Speaking of the wealthy, I have loved the lower gas prices the last few months, but we’ve also been hearing about how these low prices are hurting some sectors of the economy-a neighbor whose husband got a job with a fracking company told me he would be laid off if these low prices continued, and oil company profits are so far down that one company has frozen salaries. Excuse this very sarcastic roar, “Waahhhh.” When millions of people were out of work from 2008 to now, oil companies were making record profits and their executives making obscene salaries and bonuses. So now their profits have dropped-from what to what? From seventeen-billion to nine-billion? Remember, profits are what is left over after the bills and salaries are paid. Now that gas prices are taking less of a bite out of the normal household income, we have money to spend on some other things, benefiting the entire US economy. What on earth could be bad about that? And now we are expected to feel bad for oil companies? Puh-leez!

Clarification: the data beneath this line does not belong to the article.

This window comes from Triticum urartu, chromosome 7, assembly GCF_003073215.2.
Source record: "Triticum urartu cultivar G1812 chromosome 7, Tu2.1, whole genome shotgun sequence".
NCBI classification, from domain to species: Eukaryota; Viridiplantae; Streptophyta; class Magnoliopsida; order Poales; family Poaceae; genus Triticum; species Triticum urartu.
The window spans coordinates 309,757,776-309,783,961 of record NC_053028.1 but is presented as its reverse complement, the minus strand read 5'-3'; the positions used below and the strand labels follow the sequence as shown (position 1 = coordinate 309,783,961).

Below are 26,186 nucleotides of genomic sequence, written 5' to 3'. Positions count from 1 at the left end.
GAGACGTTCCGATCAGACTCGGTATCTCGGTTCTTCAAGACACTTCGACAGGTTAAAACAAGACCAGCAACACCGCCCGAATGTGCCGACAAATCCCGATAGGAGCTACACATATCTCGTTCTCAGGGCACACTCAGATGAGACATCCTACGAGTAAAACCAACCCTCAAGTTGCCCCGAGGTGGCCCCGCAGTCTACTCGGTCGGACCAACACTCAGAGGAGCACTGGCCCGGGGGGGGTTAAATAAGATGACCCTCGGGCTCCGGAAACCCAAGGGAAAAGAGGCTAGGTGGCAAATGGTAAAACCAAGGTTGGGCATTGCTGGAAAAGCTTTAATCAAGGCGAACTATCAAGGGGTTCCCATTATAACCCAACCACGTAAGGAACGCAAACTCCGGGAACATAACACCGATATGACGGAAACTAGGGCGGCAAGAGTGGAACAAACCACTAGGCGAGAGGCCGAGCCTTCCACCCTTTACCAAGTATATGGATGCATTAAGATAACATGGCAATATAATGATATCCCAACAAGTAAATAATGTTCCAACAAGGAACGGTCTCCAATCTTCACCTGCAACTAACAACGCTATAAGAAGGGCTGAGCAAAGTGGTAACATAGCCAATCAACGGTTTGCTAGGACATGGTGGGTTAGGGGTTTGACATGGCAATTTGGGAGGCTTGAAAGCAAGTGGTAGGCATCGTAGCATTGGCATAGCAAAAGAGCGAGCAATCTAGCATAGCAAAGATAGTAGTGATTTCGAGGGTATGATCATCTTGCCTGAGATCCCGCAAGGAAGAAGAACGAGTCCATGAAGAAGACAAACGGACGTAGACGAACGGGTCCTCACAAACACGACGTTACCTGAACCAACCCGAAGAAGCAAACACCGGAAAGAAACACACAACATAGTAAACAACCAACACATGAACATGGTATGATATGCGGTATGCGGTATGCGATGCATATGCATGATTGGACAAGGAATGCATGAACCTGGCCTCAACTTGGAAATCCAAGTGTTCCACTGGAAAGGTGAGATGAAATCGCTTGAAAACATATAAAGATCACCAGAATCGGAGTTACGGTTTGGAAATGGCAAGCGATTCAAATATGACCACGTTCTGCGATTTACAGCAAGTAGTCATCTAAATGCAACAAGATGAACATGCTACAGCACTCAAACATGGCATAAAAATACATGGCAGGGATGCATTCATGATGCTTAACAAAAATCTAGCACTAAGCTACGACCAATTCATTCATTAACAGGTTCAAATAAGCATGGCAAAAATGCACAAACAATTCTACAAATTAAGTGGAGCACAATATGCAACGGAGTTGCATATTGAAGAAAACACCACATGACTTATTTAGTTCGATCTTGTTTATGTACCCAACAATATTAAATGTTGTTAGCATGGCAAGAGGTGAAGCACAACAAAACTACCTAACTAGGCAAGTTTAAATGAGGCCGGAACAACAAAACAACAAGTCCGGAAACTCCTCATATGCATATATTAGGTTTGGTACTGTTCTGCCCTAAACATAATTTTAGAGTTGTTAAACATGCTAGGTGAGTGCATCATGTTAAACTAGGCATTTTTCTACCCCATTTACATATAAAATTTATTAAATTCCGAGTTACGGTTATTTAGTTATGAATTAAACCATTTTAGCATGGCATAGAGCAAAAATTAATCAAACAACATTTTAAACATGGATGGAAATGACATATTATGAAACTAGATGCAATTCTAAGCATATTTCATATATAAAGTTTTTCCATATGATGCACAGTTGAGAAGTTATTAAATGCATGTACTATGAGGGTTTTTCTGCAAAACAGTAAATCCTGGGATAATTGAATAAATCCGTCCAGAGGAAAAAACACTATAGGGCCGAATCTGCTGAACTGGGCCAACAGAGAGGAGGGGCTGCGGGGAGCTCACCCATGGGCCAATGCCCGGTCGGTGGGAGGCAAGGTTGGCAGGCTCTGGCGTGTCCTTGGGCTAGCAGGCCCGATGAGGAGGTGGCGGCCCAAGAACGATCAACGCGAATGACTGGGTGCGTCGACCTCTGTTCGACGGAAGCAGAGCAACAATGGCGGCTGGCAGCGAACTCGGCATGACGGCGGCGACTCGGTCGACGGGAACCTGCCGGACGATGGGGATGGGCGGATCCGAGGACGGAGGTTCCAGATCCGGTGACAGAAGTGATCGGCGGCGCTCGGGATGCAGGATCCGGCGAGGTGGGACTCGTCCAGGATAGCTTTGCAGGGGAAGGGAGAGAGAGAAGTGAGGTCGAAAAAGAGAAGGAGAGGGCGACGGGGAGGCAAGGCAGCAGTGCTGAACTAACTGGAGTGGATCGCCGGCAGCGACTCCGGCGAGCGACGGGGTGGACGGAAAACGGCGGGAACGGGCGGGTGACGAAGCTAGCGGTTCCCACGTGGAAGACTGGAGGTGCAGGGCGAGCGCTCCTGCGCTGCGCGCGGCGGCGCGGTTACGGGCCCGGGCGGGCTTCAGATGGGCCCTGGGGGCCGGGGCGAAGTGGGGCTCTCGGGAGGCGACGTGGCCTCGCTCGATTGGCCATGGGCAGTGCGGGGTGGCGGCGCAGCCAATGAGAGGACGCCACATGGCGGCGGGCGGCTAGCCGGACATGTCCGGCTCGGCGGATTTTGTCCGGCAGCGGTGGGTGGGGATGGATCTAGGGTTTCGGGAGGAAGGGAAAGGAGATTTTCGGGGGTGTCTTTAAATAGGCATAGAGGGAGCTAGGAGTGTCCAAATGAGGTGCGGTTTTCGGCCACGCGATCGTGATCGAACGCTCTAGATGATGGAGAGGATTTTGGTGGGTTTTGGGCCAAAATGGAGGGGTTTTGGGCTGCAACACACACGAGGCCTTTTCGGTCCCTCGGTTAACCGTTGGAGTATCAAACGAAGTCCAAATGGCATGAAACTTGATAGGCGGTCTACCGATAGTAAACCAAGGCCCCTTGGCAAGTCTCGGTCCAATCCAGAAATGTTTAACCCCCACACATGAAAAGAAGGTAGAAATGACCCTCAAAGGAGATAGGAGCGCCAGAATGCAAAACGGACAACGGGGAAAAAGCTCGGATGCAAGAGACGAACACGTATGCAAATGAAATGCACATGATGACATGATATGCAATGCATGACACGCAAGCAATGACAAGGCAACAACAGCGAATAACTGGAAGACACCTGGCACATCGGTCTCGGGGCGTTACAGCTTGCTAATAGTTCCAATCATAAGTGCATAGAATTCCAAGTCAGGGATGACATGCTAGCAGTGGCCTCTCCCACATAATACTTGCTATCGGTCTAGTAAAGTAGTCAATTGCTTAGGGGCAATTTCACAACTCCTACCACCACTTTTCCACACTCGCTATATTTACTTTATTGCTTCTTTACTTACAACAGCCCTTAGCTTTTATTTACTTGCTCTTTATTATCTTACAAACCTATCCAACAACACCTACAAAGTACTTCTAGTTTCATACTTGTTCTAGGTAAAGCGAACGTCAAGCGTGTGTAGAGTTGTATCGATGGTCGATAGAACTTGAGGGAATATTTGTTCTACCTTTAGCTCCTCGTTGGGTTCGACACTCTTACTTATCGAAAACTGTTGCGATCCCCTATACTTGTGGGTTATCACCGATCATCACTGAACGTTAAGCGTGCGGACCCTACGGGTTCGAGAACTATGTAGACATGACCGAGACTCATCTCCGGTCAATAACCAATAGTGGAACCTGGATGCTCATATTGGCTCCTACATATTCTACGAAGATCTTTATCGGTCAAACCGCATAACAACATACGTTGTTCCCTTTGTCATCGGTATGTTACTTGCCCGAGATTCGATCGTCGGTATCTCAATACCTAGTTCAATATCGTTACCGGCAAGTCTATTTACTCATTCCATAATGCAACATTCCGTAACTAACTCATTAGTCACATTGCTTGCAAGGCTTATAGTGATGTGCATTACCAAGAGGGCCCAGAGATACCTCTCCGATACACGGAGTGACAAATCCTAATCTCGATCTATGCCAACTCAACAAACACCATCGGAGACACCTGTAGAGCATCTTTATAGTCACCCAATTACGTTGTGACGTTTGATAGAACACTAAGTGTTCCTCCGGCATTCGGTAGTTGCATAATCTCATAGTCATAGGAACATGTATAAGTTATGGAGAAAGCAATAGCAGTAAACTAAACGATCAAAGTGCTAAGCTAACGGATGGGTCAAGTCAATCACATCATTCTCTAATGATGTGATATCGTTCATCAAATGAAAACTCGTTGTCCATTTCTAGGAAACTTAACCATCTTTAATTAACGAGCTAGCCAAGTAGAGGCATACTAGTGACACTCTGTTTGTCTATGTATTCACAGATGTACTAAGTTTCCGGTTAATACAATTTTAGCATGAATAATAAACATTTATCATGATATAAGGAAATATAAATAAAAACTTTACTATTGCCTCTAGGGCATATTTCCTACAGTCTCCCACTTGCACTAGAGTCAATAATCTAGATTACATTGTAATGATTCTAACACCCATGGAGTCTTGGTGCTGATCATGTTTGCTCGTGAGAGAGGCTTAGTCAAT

Oh, and here’s another idea that might help businesses increase profits: give your employees a reason to work harder for you. Take care of the people who make your money for you. Yeah, I’m kind of speaking to Walmart, but there are so many others. I have had the experience of shopping in some of those soul-stealing stores, and the staffs are so obviously unhappy, don’t really care about customers or the profits of the super-billionaires who own them, and make millions in corporate welfare by paying their staffs so little that they must get food stamps and spend them in these discount stores because food stamps don’t spend well at Whole Foods Market.